Blog Review

Our weekly Blog Review features insightful posts from around the web and keeps an eye on medical industry and health news via the Trend Watch. This week we review posts exploring how health care systems are utilizing telehealth. This week’s Trend Watch compiles posts discussing President-elect Donald Trump’s selections for health care officials.


Using Telehealth to Advance Value-Based Care
Modern Healthcare (sponsored content)
Video doctors’ visits are personalizing care and expanding access, helping to reduce costs and improve engagement, according to reporter Cheryl Alkon. Through telemedicine, providers provide care in a less costly and more efficient manner.

Health Systems Lining Up to Offer Telehealth Options
Healthcare Dive
Writer Meg Bryant shares health plans can use telehealth to improve relationships with a variety of stakeholders, including patients, specialists and caregivers. Telehealth also has the ability to reduce costs and lessen the burden on emergency rooms.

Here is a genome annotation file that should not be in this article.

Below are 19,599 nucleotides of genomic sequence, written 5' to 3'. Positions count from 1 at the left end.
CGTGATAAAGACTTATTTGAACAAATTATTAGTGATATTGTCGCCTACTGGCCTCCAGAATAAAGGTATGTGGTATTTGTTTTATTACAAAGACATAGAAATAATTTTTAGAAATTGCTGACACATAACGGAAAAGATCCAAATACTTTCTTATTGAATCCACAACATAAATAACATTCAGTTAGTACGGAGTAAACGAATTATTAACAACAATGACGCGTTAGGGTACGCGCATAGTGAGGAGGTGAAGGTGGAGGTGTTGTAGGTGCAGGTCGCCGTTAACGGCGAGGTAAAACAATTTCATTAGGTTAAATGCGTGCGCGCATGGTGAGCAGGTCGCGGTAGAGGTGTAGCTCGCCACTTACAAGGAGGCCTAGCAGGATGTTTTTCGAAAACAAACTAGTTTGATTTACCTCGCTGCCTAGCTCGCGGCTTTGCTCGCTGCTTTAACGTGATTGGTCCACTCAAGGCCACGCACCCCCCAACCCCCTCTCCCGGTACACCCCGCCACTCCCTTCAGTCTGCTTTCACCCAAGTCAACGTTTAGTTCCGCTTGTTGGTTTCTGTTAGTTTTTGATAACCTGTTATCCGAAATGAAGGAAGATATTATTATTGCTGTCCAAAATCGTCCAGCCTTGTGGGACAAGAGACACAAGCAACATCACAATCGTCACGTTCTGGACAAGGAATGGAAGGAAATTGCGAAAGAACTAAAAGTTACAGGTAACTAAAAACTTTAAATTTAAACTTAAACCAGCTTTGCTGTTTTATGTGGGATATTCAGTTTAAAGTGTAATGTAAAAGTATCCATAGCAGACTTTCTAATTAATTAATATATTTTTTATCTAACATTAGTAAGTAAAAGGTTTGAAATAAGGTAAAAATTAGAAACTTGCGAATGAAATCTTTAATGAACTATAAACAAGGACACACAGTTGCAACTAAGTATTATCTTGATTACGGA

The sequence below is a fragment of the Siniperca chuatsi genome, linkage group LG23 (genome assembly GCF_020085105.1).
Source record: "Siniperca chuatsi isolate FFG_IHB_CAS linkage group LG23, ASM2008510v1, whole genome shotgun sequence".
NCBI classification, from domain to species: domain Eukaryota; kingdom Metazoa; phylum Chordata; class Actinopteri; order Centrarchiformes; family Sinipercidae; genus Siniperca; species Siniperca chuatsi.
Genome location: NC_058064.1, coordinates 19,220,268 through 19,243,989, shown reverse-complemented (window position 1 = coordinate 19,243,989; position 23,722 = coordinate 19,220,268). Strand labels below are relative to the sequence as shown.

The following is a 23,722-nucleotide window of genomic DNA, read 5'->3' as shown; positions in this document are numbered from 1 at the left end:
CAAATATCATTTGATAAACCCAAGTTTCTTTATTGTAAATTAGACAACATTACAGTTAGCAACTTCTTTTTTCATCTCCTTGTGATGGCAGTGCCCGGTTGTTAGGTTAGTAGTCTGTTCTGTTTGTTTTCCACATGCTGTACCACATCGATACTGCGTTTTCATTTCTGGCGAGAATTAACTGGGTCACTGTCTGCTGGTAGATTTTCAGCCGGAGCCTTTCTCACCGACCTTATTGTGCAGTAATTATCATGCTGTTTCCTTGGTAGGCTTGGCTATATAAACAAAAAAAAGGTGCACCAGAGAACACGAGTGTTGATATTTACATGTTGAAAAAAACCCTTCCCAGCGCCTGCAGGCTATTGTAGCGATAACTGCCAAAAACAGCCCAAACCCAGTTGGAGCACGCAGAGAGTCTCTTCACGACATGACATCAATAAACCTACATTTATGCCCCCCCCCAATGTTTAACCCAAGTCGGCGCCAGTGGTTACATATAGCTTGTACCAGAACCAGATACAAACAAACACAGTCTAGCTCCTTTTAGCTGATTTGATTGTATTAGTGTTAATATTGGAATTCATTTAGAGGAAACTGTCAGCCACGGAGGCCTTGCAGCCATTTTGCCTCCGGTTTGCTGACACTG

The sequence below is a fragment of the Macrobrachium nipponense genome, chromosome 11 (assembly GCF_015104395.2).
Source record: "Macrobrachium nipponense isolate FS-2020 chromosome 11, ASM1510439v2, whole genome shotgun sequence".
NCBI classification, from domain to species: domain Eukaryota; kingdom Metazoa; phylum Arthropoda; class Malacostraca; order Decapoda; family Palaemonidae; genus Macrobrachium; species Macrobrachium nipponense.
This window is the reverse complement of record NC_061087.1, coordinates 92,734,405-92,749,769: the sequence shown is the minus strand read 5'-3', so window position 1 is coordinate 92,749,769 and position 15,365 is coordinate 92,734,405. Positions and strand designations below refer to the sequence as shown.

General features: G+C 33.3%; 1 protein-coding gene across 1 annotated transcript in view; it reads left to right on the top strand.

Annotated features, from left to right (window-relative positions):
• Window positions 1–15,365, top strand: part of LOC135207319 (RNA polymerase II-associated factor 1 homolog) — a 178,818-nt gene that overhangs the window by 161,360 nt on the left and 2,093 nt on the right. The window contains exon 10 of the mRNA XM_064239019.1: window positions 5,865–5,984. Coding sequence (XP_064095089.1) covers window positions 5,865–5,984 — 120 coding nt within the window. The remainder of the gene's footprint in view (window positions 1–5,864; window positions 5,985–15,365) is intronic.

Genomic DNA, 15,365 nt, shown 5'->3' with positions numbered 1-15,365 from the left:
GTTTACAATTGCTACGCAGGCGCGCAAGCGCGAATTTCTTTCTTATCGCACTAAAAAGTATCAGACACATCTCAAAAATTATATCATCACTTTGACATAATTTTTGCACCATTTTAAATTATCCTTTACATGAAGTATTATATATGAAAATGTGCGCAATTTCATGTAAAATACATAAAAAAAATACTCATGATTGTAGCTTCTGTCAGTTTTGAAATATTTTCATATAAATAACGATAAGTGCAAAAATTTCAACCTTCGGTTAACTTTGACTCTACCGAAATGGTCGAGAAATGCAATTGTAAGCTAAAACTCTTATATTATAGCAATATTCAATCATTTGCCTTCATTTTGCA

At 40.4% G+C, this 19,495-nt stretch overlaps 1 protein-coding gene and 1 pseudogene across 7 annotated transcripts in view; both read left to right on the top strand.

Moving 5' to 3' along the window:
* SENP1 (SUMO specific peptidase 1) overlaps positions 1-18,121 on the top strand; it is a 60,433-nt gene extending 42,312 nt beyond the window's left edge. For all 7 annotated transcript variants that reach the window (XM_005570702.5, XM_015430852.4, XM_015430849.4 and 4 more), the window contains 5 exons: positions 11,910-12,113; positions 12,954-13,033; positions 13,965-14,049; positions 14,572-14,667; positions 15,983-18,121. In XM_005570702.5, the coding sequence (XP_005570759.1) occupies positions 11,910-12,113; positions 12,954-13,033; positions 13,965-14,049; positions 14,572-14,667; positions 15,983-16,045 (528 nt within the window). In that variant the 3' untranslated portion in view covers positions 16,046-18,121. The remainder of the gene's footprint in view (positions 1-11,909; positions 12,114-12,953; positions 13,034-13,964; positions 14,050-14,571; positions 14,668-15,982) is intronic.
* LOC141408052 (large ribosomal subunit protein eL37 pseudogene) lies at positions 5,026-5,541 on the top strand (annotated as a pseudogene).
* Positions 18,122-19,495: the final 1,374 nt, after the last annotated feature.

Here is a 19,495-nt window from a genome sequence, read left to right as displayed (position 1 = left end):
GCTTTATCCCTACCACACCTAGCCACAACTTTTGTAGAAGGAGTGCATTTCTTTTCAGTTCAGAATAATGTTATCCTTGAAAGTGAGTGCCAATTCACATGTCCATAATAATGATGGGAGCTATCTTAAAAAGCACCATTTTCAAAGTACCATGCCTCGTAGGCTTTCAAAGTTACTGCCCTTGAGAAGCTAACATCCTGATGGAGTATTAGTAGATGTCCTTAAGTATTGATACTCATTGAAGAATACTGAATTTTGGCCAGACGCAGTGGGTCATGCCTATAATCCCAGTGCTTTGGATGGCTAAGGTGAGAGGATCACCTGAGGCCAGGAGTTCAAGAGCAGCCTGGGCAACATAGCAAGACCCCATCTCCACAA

Trend Watch

Trump’s Health Care Picks

President-Elect Trump Selects Price for HHS and Verma for CMS
Health Affairs Blog
Contributing Editor Tim Jost, J.D., analyzes the policy positions of two Donald Trump nominees who will play a central role in shaping health care policy: Rep. Tom Price (R-GA) as Health and Human Services secretary and Health Policy Consultant Seema Verma as Centers for Medicare and Medicaid Services director. As a House representative, Price has proposed a full replacement plan for the Affordable Care Act. His proposal would allow insurers to sell across state lines, would revise the health care tax credit program and severely limit medical negligence litigation. Verma was responsible for Indiana’s Medicaid expansion and has been a vocal advocate of Medicaid waiver programs, but has made few comments on Medicare. Under Verma, Indiana’s Medicaid program required contributions to accounts similar health savings accounts.

The Price Is Basically Right
The Health Care Blog
Niran Al-Agba, M.D., believes Rep. Tom Price’s (R-GA) commitment to rolling back federal involvement in health care makes Price an excellent candidate to lead the Department of Health and Human Services. Al-Agba, a pediatrician with her own practice in Washington state, identifies as a liberal on most issues, but believes the Affordable Care Act has hampered independent practices’ ability to function.